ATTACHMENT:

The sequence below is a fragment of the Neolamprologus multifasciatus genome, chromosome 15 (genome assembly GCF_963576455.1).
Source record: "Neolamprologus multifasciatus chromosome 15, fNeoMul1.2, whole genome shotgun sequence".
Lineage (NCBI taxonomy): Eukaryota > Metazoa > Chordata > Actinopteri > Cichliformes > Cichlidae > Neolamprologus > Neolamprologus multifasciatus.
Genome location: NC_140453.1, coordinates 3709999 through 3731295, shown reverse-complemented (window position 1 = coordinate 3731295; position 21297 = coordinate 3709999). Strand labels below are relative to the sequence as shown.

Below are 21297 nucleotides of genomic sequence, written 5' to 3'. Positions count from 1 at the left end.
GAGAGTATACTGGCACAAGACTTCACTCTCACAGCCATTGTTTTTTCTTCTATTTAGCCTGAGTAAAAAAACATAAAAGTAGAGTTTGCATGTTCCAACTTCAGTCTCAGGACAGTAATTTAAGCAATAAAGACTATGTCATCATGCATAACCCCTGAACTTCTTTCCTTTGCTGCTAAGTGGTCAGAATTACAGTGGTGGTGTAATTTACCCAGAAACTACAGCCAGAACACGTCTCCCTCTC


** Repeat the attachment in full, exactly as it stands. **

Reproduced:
The sequence below is a fragment of the Neolamprologus multifasciatus genome, chromosome 15 (genome assembly GCF_963576455.1).
Source record: "Neolamprologus multifasciatus chromosome 15, fNeoMul1.2, whole genome shotgun sequence".
Lineage (NCBI taxonomy): Eukaryota > Metazoa > Chordata > Actinopteri > Cichliformes > Cichlidae > Neolamprologus > Neolamprologus multifasciatus.
Genome location: NC_140453.1, coordinates 3709999 through 3731295, shown reverse-complemented (window position 1 = coordinate 3731295; position 21297 = coordinate 3709999). Strand labels below are relative to the sequence as shown.

Below are 21297 nucleotides of genomic sequence, written 5' to 3'. Positions count from 1 at the left end.
GAGAGTATACTGGCACAAGACTTCACTCTCACAGCCATTGTTTTTTCTTCTATTTAGCCTGAGTAAAAAAACATAAAAGTAGAGTTTGCATGTTCCAACTTCAGTCTCAGGACAGTAATTTAAGCAATAAAGACTATGTCATCATGCATAACCCCTGAACTTCTTTCCTTTGCTGCTAAGTGGTCAGAATTACAGTGGTGGTGTAATTTACCCAGAAACTACAGCCAGAACACGTCTCCCTCTC